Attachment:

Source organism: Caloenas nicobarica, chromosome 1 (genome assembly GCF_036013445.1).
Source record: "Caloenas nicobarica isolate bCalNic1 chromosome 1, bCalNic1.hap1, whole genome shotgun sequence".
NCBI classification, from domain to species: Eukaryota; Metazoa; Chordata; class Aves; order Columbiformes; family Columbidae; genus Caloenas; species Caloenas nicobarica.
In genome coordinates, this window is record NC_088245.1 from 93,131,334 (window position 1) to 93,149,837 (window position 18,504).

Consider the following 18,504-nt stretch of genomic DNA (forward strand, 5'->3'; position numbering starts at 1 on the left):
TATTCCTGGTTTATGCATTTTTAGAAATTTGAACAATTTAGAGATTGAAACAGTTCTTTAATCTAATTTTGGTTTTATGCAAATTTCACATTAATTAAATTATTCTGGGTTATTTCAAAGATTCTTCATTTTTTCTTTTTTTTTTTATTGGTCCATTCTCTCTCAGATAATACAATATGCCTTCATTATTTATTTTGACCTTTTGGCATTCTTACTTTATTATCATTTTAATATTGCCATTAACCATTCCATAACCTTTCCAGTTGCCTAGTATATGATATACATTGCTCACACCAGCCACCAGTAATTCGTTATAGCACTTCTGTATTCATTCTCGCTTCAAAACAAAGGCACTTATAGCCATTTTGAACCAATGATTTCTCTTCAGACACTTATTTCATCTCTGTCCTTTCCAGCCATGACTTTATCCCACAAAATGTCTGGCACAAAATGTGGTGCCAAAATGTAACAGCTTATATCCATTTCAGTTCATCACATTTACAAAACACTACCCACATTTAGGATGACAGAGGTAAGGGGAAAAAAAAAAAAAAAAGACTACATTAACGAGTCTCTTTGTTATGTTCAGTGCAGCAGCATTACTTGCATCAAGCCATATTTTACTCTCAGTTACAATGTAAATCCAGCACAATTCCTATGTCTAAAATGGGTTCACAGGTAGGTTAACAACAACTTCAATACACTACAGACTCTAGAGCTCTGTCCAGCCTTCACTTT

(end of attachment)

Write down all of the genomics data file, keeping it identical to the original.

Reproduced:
Source organism: Caloenas nicobarica, chromosome 1 (genome assembly GCF_036013445.1).
Source record: "Caloenas nicobarica isolate bCalNic1 chromosome 1, bCalNic1.hap1, whole genome shotgun sequence".
NCBI classification, from domain to species: Eukaryota; Metazoa; Chordata; class Aves; order Columbiformes; family Columbidae; genus Caloenas; species Caloenas nicobarica.
In genome coordinates, this window is record NC_088245.1 from 93,131,334 (window position 1) to 93,149,837 (window position 18,504).

Consider the following 18,504-nt stretch of genomic DNA (forward strand, 5'->3'; position numbering starts at 1 on the left):
TATTCCTGGTTTATGCATTTTTAGAAATTTGAACAATTTAGAGATTGAAACAGTTCTTTAATCTAATTTTGGTTTTATGCAAATTTCACATTAATTAAATTATTCTGGGTTATTTCAAAGATTCTTCATTTTTTCTTTTTTTTTTTATTGGTCCATTCTCTCTCAGATAATACAATATGCCTTCATTATTTATTTTGACCTTTTGGCATTCTTACTTTATTATCATTTTAATATTGCCATTAACCATTCCATAACCTTTCCAGTTGCCTAGTATATGATATACATTGCTCACACCAGCCACCAGTAATTCGTTATAGCACTTCTGTATTCATTCTCGCTTCAAAACAAAGGCACTTATAGCCATTTTGAACCAATGATTTCTCTTCAGACACTTATTTCATCTCTGTCCTTTCCAGCCATGACTTTATCCCACAAAATGTCTGGCACAAAATGTGGTGCCAAAATGTAACAGCTTATATCCATTTCAGTTCATCACATTTACAAAACACTACCCACATTTAGGATGACAGAGGTAAGGGGAAAAAAAAAAAAAAAAGACTACATTAACGAGTCTCTTTGTTATGTTCAGTGCAGCAGCATTACTTGCATCAAGCCATATTTTACTCTCAGTTACAATGTAAATCCAGCACAATTCCTATGTCTAAAATGGGTTCACAGGTAGGTTAACAACAACTTCAATACACTACAGACTCTAGAGCTCTGTCCAGCCTTCACTTT